Can a Canon 5D Mark III Shoot 4K?

Can a Canon 5D Mark III Shoot 4K?

Super 35mm 4K comes to Canon 5D Mark III in a new Magic Lantern module. They announced it on April Fools which might have had you thinking they're playing around, but actually, it's real and you've been played by Canon all along! Why have this capability in a camera and not give it to your people? 

Now this is an early release, so pro videographers and photographers looking to use it on the job might be best advised to give it a while so all the bugs get squashed. It's there for testing, not production. It's a proof of concept and not even in working alpha yet.

The main problems are that the Mark III writes to memory card with a maximum of 100 Mb/s which doesn't allow for 4K at 24fps. That, and overheating. It can however do 3K at 24fps and 14 bit, and push through a data rate of about 90 Mb/s which the camera can handle. 

Here are the video modes and resolutions available in-camera with the latest Magic Lantern hack:

  • 1920×960 at 50p (at a 1:1 crop and full-frame and 3×3 pixel binning)
  • 1920×800 at 60p (same as above)
  • 1920×1080 at 45p and 48p (3×3 binning)
  • 1920×1920 at 24p (1:1 square crop)
  • 3072×1920 at 24p (1:1 crop) 
  • 3840×1600 at 24p (1:1 crop) 
  • 4096×2560 at 12.5p (1:1 crop)
  • 4096×1440 at 25p (1:1 crop) 
  • Full-resolution LiveView: 5796×3870 at 7.4 fps (128 ms rolling shutter)

The data transfer rate is high and you'll need fast cards though, and again, 

14-bit Lossless Raw

Another added surprise is the 14-bit lossless raw that we can try out and experiment with. It reduces file size by up to 58 percent without a visible loss of image quality. The previous lower bit-depth modes of 10-bit and 12-bit modes reduced dynamic range with more noise in the shadows. With the 14-bit lossless mode, this is not the case.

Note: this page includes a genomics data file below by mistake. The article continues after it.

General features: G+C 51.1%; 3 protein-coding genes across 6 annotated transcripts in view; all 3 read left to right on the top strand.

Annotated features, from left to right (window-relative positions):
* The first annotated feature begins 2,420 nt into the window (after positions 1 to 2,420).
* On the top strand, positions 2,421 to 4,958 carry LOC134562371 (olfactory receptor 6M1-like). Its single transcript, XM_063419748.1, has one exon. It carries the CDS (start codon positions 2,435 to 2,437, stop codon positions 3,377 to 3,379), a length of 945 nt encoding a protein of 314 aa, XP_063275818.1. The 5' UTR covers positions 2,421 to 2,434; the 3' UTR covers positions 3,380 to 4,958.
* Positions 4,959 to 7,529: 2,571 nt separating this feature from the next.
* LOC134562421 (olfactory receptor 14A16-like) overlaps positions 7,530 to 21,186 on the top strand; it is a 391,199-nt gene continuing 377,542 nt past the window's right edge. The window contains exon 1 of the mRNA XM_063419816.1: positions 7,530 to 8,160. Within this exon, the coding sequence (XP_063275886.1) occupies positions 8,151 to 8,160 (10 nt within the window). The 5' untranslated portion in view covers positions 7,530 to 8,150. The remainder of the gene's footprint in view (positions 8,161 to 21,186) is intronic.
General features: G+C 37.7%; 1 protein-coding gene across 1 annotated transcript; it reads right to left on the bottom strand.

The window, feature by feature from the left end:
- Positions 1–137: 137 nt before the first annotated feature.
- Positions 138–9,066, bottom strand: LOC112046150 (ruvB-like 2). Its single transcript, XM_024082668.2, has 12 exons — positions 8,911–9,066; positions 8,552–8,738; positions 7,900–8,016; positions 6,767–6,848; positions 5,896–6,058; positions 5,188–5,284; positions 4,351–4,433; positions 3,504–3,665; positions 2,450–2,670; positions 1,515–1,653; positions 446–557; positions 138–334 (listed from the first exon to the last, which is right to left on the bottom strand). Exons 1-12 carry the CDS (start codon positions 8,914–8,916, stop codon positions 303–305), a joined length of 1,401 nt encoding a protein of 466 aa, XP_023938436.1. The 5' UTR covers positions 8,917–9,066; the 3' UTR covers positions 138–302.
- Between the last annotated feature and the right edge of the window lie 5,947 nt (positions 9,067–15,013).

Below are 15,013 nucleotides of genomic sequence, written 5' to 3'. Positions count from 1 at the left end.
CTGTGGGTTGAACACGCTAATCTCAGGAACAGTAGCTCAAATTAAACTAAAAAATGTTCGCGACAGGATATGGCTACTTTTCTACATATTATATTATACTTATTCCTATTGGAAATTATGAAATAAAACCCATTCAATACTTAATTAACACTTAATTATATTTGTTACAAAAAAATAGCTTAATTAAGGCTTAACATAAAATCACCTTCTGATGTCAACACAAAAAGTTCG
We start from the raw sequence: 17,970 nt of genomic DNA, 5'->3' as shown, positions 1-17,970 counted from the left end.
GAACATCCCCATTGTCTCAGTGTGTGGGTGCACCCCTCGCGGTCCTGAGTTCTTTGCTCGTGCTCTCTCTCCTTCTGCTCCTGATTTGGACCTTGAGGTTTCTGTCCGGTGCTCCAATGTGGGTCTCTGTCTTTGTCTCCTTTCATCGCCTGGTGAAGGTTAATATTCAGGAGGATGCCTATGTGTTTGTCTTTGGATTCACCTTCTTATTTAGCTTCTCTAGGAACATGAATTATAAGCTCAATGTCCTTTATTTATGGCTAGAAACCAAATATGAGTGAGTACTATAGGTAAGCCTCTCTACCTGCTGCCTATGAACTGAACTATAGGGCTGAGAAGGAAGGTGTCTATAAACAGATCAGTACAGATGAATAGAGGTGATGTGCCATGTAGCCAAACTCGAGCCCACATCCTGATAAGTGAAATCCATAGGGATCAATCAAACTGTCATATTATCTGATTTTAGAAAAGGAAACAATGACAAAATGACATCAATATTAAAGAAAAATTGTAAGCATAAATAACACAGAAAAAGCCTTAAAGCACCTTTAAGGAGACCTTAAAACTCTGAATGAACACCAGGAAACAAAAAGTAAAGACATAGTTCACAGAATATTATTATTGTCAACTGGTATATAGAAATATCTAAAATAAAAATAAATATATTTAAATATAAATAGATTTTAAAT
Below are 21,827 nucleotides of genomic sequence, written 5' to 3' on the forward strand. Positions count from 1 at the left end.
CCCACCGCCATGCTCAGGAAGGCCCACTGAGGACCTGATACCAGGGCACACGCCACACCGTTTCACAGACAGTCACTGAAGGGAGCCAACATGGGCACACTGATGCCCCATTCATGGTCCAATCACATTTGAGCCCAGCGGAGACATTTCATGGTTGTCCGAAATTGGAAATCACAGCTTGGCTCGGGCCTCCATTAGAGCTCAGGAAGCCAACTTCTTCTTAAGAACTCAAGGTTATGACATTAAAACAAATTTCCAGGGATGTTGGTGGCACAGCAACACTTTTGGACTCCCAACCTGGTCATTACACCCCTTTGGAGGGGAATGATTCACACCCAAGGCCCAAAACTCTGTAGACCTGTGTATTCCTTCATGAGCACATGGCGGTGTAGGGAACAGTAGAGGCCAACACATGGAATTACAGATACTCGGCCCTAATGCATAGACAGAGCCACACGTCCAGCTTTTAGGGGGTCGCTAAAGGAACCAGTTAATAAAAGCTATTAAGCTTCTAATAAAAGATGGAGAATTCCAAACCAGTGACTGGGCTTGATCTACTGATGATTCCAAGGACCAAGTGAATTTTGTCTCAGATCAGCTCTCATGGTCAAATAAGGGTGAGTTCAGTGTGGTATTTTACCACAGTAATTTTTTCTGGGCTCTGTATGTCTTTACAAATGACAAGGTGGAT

This is a surprise. I have been shooting with the 5D Mark III for the last couple of years and realizing the power it had but wasn't able to provide. It's still in development stages and not completely reliable, and it isn't perfect. If you want to shoot 4K, you're going to have a live-view display in black and white, but I think it's still a lot of power they are literally unleashing. I've never used Magic Lantern, but this shows that the guys really want to provide great tools to the photographers and videographers, and I'm considering it, even just for testing and checking what the possibilities are. 

Download the Magic Lantern Files here.

[via EOSHD]

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Lane Shurtleff's picture

You answered your question right at the beginning. Canon knows, it can't sustain the 4K data transfer speeds, and as any big manufacture knows, you tease with this DSLR stuff and promote the purpose built (C300 etc and self contained video cameras) for those that need it.

I've always wondered what the consumer thought behind using a DSLR for video production (I know it;'s about size and weight blah blah blah) but the trade-offs and fighting all the limitations of the format aren't worth it.

Stephen Kampff's picture

"it's real and you've been played by Canon all along"

Brilliant line!

William Bond's picture

Ive never used Magic Lantern myself but have been aware of it for years, Always been a little nervous about third party firmware. However, If I can shoot 3K at 24fps I would be pretty happy and just crop at 2k to have that buffer for stabilization/panning/etc. I wasn't too impressed with the 5DMKIV specs and this news just shows the possibilities in how the 5DMKIII is still relevant today.

Nuno Caldeira's picture

link posted is to download the module for "4K raw video recording" on the 5D MKIII, which wont work if you dont have ML on your card. Actual ML link is through here

Kemal Onur Ozman's picture

Thanks a lot dude!